Woodside Petroleum chief executive Peter Coleman says the unproven floating LNG technology is shaping up to be the oil and gas industry's future, all but conceding that the high cost environment means it has no other viable alternative to developing the Browse mega-project in Western Australia.
But Mr Coleman said Woodside, technology provider Shell and other joint venture partners had not settled on FLNG as the way forward with Browse. This follows the scrapping of the original $45 billion-plus development plans at James Price Point last month.
"I don't want to have them feel like in any way that we're negotiating outside process," he said on Monday. "But I expect they'll come to resolution soon."
The lack of formal agreement with its joint venture partners means Woodside has not specified FLNG as the only development option as it seeks to extend its retention lease. Mr Coleman said the process was expected to be submitted within "weeks".
The rise in the original Browse development price tag has come to typify the cost blow-outs in the oil and gas sector in WA.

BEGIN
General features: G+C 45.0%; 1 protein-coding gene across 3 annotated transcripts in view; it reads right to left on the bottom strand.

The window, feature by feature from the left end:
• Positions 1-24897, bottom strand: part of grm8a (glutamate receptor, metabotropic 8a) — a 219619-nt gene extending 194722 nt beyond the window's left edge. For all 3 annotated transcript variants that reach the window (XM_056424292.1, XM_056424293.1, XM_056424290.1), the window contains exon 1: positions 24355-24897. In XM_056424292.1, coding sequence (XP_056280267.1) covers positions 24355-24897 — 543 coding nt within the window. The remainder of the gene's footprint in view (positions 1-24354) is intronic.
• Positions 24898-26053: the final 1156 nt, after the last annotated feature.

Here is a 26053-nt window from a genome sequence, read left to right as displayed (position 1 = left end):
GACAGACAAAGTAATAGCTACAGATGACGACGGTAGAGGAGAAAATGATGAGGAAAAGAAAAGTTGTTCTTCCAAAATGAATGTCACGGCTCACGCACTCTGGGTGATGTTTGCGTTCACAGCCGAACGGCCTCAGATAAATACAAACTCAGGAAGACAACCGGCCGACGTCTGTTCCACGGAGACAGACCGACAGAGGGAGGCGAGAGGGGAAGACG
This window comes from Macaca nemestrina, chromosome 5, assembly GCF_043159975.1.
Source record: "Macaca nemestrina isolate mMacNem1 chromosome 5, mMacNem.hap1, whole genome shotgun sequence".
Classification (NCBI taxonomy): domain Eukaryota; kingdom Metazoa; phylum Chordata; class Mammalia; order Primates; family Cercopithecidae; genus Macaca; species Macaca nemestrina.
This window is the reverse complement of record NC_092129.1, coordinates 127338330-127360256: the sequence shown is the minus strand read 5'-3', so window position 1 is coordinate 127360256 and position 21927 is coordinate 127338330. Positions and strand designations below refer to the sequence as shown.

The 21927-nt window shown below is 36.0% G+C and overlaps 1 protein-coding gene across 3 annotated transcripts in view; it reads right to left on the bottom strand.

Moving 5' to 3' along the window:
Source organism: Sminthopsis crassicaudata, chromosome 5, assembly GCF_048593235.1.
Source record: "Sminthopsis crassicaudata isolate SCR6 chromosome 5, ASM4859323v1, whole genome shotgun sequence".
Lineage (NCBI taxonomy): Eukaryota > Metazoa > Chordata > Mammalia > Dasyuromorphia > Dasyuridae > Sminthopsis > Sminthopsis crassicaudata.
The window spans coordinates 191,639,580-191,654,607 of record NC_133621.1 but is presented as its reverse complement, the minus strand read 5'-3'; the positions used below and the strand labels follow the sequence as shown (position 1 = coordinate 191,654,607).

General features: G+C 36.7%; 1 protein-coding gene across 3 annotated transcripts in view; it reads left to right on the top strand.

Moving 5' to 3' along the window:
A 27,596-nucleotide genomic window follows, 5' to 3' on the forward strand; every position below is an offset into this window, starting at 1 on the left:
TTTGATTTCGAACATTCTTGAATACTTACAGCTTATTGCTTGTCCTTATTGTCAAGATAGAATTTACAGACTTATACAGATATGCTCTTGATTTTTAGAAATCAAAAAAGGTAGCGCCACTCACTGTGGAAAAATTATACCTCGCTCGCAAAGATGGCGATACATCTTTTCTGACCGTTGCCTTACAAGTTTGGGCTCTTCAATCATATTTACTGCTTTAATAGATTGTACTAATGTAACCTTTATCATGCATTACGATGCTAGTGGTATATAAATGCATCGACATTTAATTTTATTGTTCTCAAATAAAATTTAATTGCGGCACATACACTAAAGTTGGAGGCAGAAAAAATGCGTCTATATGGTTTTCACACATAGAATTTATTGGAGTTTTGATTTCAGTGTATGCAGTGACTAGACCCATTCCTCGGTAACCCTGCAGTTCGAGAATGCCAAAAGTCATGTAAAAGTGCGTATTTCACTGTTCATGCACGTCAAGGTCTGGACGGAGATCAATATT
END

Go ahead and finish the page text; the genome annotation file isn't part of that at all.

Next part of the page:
But Mr Coleman said Woodside now had a target cost in mind for Browse and was designing the development plan. He said another cost blow-out rendering the project unviable was not an option.
"We'll hit it with a kitchen sink," he said.
Mr Coleman rejected suggestions that investors and other joint venture partners, including BHP (which is selling its stake to PetroChina), should be wary of the unproven nature of FLNG. He said that Petronas, and ExxonMobil with BHP, had recently committed to FLNG.
Opposition energy spokesman Ian Macfarlane said floating LNG was not "optimal" given the states would miss out on "thousands of construction jobs" including career opportunities for local indigenous communities.
But Mr Coleman said the potential for a FLNG technology hub to be based in Perth outweighed the construction jobs lost.
"And they're lasting jobs because that's a skill set you can export," he said.